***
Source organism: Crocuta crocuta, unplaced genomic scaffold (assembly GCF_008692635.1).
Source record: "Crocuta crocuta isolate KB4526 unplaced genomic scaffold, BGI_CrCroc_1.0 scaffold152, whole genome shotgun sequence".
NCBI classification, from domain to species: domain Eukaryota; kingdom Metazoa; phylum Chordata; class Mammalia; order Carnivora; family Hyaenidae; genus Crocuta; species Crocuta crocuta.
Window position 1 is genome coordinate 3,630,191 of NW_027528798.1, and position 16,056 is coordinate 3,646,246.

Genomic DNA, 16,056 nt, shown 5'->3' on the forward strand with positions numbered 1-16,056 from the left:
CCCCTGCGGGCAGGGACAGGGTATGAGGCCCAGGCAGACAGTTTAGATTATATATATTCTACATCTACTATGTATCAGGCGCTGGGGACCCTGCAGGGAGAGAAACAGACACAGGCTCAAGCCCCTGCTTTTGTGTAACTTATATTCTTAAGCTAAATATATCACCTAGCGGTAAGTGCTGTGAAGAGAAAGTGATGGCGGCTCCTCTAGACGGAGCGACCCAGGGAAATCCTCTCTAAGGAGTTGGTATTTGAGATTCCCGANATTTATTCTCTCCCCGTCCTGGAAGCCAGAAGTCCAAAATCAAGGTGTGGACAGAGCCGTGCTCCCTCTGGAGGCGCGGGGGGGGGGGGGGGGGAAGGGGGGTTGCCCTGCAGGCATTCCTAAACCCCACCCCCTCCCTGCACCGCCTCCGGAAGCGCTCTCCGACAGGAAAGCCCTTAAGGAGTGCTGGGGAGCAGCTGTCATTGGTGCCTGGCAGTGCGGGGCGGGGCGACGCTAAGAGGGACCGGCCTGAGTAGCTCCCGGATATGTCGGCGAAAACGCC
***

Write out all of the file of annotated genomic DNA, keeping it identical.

Source organism: Crocuta crocuta, unplaced genomic scaffold (assembly GCF_008692635.1).
Source record: "Crocuta crocuta isolate KB4526 unplaced genomic scaffold, BGI_CrCroc_1.0 scaffold152, whole genome shotgun sequence".
NCBI classification, from domain to species: domain Eukaryota; kingdom Metazoa; phylum Chordata; class Mammalia; order Carnivora; family Hyaenidae; genus Crocuta; species Crocuta crocuta.
Window position 1 is genome coordinate 3,630,191 of NW_027528798.1, and position 16,056 is coordinate 3,646,246.

Genomic DNA, 16,056 nt, shown 5'->3' on the forward strand with positions numbered 1-16,056 from the left:
CCCCTGCGGGCAGGGACAGGGTATGAGGCCCAGGCAGACAGTTTAGATTATATATATTCTACATCTACTATGTATCAGGCGCTGGGGACCCTGCAGGGAGAGAAACAGACACAGGCTCAAGCCCCTGCTTTTGTGTAACTTATATTCTTAAGCTAAATATATCACCTAGCGGTAAGTGCTGTGAAGAGAAAGTGATGGCGGCTCCTCTAGACGGAGCGACCCAGGGAAATCCTCTCTAAGGAGTTGGTATTTGAGATTCCCGANATTTATTCTCTCCCCGTCCTGGAAGCCAGAAGTCCAAAATCAAGGTGTGGACAGAGCCGTGCTCCCTCTGGAGGCGCGGGGGGGGGGGGGGGGGAAGGGGGGTTGCCCTGCAGGCATTCCTAAACCCCACCCCCTCCCTGCACCGCCTCCGGAAGCGCTCTCCGACAGGAAAGCCCTTAAGGAGTGCTGGGGAGCAGCTGTCATTGGTGCCTGGCAGTGCGGGGCGGGGCGACGCTAAGAGGGACCGGCCTGAGTAGCTCCCGGATATGTCGGCGAAAACGCC